Brazil’s booming economy seems to be stuttering and that could mean bad news for the medical device makers placing large bets on the Federal Republic.
Brazil maintains the largest medical device market in the Latin American region and last year surpassed Great Britain to become the 6th largest economy in the world, but the Federal Republic has seen listless economic growth that has analysts less than impressed.
Economists this week cut their forecasts for Brazil’s 2012 economic expansion to just over 1.8% in the latest in a series of downgrades as the Eurozone debt crisis weighs heavily on the country, according to a Dow Jones report.
That’s less than the 2.5% growth Brazil posted last year and a harsh decline from the 4% economic growth that Goldman Sachs had predicted for Brazil for 2012. Moreover, it’s a slower growth rate than expected for the U.S., which analysts predict at around 2% for the year, Forbes reported.
That may be disappointing for medical device companies which launched aggressive strategies in Brazil following the impressive 7.5% growth in the country’s economy in 2010.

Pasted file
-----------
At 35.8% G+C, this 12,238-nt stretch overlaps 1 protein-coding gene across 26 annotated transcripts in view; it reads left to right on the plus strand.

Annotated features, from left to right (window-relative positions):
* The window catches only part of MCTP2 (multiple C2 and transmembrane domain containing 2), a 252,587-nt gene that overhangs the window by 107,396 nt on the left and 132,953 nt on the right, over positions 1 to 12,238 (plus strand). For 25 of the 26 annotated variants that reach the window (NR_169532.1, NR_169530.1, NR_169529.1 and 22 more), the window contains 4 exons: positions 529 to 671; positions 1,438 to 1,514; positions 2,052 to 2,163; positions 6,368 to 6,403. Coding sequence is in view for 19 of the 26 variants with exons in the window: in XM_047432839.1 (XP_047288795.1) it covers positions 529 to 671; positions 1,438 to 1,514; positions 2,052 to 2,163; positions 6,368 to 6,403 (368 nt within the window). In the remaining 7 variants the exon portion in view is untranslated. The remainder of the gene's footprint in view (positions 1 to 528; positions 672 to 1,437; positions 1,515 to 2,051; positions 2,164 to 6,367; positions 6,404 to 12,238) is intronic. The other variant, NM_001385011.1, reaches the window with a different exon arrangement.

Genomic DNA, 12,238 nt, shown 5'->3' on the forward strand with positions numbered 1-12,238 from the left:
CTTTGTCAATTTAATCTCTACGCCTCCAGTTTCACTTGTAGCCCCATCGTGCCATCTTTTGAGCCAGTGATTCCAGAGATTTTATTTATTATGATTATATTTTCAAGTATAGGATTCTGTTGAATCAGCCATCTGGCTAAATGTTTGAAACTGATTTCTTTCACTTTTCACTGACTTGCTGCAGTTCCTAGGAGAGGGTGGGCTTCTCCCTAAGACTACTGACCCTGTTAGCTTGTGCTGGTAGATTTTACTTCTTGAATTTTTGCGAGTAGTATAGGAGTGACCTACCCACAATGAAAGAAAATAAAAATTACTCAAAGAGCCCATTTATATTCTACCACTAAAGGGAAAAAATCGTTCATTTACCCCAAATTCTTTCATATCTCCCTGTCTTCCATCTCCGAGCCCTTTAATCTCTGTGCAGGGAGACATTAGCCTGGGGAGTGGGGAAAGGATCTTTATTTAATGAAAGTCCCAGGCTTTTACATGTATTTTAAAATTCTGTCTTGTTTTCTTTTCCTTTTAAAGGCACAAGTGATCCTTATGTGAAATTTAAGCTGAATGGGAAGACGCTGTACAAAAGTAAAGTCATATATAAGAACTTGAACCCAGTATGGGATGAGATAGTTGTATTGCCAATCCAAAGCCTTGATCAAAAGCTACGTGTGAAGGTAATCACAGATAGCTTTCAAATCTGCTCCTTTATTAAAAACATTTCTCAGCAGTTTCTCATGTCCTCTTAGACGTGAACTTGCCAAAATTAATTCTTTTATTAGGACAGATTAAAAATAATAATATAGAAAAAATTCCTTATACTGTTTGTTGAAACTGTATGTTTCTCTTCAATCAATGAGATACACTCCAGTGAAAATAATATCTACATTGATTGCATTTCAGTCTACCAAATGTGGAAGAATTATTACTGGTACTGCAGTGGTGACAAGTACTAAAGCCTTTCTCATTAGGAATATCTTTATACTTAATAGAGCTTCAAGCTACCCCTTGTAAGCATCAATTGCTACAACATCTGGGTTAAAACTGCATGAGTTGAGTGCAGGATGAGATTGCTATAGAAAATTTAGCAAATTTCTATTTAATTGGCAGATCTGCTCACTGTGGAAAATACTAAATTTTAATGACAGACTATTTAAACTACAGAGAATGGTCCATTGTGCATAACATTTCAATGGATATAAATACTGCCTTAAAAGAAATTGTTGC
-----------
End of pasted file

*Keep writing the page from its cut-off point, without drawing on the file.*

"The potential of Brazil according to us is certainly over $150 million of potential revenue," Smith & Nephew CEO Olivier Bohuon told investors during a conference call in May. "We expect also to see in the years to come a strong development in Brazil."
Buhuon’s optimism may not be entirely misplaced, according to market research firm Espicom. The country’s healthcare market, which touts a private health insurance sector 2nd only to the U.S.’s in size, may be partially insulated from ongoing economic pressures.
"The expansion of the private health insurance sector in recent years has resulted in demand for better medical care and, in turn, further expenditure in medical equipment," according to an Espicom report. "The slow economic downturn has not affected hospital capital investments so severely. The public sector continues to be modernized and upgrade obsolete equipment, therefore there are sizable market opportunities if prices are competitive."
Brazil’s medical exports topped $555 million in 2011, which the report depicted as "small in comparison with total production."
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